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In a recent interview in Barron’s, Carl Weinberg, Chief Economist with High Frequency Economics, stated that Europe is in a depression, with the United States still recovering from The Great Recession. This state of economic affairs is what is, so far, defining the Eurodollar and United States Dollar trading relationship. As the United States continues to recover from The Great Recession, the actions of the Federal Reserve will have the most pronounced impact on the EUR: USD relationship.
This results from the trillions of US Dollars that have been deployed to recapitalize the global financial system, both public and private. This effort continues today with Quantitative Easing III entailing the acquisition of $85 billion in Treasury Bonds and mortgage-backed securities monthly by the Federal Reserve each month to maintain the low interest rate environment in the United States. Part of this multi-trillion dollar effort by the Federal Reserve is a currency swap program to maintain the stability of the EUR:USD relationship.
There are many reasons for the Federal Reserve to invest so heavily in the value of the Euro. With a strong Euro, American exporters have a discount to when selling goods and services to the Euro Zone nations. Due to the same factor, exports from the Euro Zone to the United States are also priced that much higher. This is particularly crucial with Germany as a member of the Euro Zone as it would enjoy a tremendous economic advantage if the EUR: USD relationship was to tilt in favor of the continent’s exporters.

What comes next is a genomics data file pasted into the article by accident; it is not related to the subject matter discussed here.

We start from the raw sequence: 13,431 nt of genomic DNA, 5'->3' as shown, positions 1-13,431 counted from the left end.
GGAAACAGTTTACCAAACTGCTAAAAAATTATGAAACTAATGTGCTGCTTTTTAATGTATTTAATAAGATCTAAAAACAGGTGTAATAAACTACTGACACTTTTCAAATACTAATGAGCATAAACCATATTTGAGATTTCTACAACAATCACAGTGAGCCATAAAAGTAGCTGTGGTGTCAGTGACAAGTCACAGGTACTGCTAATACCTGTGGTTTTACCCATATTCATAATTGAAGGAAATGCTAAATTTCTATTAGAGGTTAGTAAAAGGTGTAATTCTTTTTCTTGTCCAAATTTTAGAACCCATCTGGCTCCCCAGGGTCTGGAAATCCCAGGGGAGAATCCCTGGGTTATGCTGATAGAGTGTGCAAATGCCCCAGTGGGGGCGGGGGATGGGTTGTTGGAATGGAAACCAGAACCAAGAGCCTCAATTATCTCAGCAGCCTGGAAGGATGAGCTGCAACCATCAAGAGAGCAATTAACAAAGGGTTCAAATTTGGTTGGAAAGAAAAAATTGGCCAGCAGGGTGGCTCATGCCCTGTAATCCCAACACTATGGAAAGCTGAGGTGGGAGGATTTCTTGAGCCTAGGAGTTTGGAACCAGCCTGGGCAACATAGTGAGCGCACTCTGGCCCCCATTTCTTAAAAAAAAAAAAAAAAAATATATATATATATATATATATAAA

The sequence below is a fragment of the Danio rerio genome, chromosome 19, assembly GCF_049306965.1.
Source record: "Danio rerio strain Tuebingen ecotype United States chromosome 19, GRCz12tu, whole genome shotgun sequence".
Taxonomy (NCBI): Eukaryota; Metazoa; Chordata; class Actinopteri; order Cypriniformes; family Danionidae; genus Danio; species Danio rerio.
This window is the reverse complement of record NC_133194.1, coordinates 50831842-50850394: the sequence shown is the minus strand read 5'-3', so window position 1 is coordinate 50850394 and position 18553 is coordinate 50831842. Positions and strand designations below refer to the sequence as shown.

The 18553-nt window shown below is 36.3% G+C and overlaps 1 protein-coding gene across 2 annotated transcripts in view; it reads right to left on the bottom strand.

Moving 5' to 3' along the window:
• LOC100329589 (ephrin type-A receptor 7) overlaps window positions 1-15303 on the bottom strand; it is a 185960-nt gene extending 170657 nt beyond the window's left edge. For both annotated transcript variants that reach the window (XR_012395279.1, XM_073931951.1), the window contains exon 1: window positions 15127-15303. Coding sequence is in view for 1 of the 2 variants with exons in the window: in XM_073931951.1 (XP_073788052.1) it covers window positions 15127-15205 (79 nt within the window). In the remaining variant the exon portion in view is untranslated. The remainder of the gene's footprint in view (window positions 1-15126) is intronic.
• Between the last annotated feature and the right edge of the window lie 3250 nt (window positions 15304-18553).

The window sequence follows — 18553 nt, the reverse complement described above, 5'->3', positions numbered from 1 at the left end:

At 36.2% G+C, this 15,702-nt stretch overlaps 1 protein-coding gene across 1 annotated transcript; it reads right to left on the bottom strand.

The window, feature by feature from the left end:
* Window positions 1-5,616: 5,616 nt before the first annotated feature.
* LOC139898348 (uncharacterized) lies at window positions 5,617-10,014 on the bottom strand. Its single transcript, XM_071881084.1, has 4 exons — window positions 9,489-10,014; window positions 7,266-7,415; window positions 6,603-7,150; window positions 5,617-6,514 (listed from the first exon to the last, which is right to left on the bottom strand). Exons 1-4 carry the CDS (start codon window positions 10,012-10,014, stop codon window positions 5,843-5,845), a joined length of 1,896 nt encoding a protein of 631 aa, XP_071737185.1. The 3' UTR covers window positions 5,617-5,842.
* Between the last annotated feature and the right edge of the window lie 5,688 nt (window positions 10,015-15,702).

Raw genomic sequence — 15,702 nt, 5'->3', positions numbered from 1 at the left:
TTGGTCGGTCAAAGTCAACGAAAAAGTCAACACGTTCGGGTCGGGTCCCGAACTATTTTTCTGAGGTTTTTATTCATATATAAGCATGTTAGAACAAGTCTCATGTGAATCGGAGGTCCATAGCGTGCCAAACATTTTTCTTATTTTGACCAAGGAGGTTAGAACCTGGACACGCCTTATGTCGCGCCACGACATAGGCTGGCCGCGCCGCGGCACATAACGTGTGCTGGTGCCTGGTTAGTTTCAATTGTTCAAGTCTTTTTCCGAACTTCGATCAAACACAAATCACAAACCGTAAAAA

A strong Euro also keeps China and Japan in business. About 40% of the Chinese gross domestic product is based on exports to the United States and Europe. A Euro with more buying power keeps the world’s second largest economy growing, which is critical as the People’s Republic is the largest consumer of many commodities. There is no way Japan will ever be able to pull out of the more than 22 years of its “Lost Decade” if it cannot export to Europe.
For those looking to trade EUR/USD, there will always be a floor. A healthy Europe is in the best economic interest of the United States. For that reason, the American taxpayer, through the aegis of the Federal Reserve, has been very generous in preserving the structure of the EUR/US trade.
This will continue as the United States continues to recover from The Great Recession. As Federal Reserve Chairman Ben Bernanke stated in his speech last September introducing Quantitative Easing III, the intent of the program was to reduce the US unemployment rate to 6.5%. That will not happen without Europe, Japan and China consuming American exports. For that to transpire, the EUR:USD relationship must remain within a stable trading range.